Illustration: Aïda Amer/Axios

Ally Financial was the latest bank to declare a major profit windfall in its second quarter earnings report, as the U.S. banking industry's largest auto lender reported a profit increase of 67%.

Why it matters: Americans are borrowing record sums to buy new vehicles — and used ones — and they continue to pay relatively high interest rates. Banks are seeing big profits as a result.

The intrigue: U.S. Treasury yields have fallen to their lowest level in more than 2 years, pushing down interest rates on bonds and savings accounts. Yet, Fed data shows auto loan rates in Q2 remained well above their average over the past decade, and even higher than in the fourth quarter of 2018 when Treasury yields reached their highest since 2011.

  • The interest rates banks charge for loans are typically tied to the yield on Treasuries, as banks adjust their rates in conjunction with movement in the bond market to remain competitive for customers.
  • However, as rates in the U.S. and globally have fallen in 2019 that traditional correlation has not yet materialized.

What's happening: U.S. consumers are scaling back on new vehicle purchases and even buyers with top tier credit are opting for used instead of new, data shows, but the banks continue to squeeze big profits.

  • Ally's stock rose 6.5% to an all-time high of $33.49 a share Thursday as retail auto loans clocked $72.3 billion, up from $69.9 billion in the year-earlier period. Its average yield on retail auto loans increased to 6.58% from 6.08%.

Where it stands: Experian, which tracks millions of auto loans each month, said the average amount Americans are borrowing for a new vehicle rose to a record high of more than $32,000 last month.

  • Americans also are paying record high average monthly payments for both new and used vehicles.

"We have not seen a slowdown in loan demand. In fact, volume for new and used loans is up from previous years," Melinda Zabritski, senior director of automotive financial solutions for Experian, told CNBC in June.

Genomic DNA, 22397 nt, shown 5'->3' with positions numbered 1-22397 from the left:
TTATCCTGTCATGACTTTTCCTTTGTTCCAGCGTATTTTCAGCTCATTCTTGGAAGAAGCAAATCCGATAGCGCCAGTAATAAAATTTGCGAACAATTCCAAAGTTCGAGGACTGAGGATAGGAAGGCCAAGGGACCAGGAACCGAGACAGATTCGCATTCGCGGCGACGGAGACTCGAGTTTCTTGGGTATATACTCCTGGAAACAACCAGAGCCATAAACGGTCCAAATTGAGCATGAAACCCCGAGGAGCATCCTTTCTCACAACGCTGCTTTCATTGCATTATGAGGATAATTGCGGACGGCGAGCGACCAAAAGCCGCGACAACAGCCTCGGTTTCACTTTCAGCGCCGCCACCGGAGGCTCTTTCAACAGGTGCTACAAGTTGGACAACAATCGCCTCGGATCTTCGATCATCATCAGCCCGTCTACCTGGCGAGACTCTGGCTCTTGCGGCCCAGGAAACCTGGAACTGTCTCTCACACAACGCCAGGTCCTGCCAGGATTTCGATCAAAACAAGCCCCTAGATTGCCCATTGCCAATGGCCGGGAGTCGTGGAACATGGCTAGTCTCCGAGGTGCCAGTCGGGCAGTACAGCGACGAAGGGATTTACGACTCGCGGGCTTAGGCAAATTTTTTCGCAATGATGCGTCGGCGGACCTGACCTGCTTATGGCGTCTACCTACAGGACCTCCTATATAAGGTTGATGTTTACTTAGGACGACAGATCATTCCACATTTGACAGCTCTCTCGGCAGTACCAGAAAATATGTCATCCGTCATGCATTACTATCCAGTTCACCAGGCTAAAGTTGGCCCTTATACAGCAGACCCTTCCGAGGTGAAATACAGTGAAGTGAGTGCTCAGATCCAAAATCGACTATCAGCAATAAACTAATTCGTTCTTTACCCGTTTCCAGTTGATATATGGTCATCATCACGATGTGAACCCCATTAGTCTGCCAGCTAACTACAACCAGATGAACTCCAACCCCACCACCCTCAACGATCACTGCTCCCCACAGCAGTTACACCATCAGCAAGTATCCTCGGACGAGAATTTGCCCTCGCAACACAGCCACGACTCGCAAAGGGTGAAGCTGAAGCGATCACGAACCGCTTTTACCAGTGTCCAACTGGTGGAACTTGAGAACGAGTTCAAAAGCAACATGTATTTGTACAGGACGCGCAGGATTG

The bottom line: Investors have worried that lower rates will hurt banks' profit margins and income. So far, that hasn't been the case.

Go deeper: Debt-ridden millennials are taking out loans to pay for weddings

Go deeper

Judge orders Eric Trump to testify in New York probe before election

Photo: Ira L. Black/Corbis via Getty Images

A judge on Wednesday ordered Eric Trump to comply with a subpoena to testify in a New York probe into his family business before the presidential election.

The state of play: New York Attorney General Letitia James (D) last month said her office had filed a lawsuit to compel the Trump Organization to comply with subpoenas related to an investigation into whether President Trump and his company improperly inflated the value of its assets on financial statements.

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Silicon Valley venture capitalists are no longer content with investing in startups and then eventually handing them off. Instead, many are now forming SPACs, or blank-check acquisition companies, to ride tech unicorns into the public markets themselves.

Axios Re:Cap digs into this trend with the co-founders of a new tech SPAC called Reinvent Technology Partners: Reid Hoffman, a co-founder of LinkedIn and partner at Greylock, and Mark Pincus, the founder and former CEO of Zynga.

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Coronavirus dashboard

Illustration: Sarah Grillo/Axios

  1. Global: Total confirmed cases as of 2:30 p.m. ET: 31,717,955 — Total deaths: 973,014 Total recoveries: 21,795,005Map.
  2. U.S.: Total confirmed cases as of 2:30 p.m. ET: 6,913,046 — Total deaths: 201,319 — Total recoveries: 2,646,959 — Total tests: 96,612,436Map.
  3. Health: CDC director says over 90% of Americans have not yet been exposed to coronavirus — Supply shortages continue to plague testing.
  4. Politics: Fauci clashes with Rand Paul at COVID hearing: "You're not listening" — FDA chief vows agency will not accept political pressure on coronavirus vaccine.
  5. Vaccines: Johnson & Johnson begins large phase 3 trial — The FDA plans to toughen standards.
  6. Sports: Less travel is causing the NBA to see better basketball.

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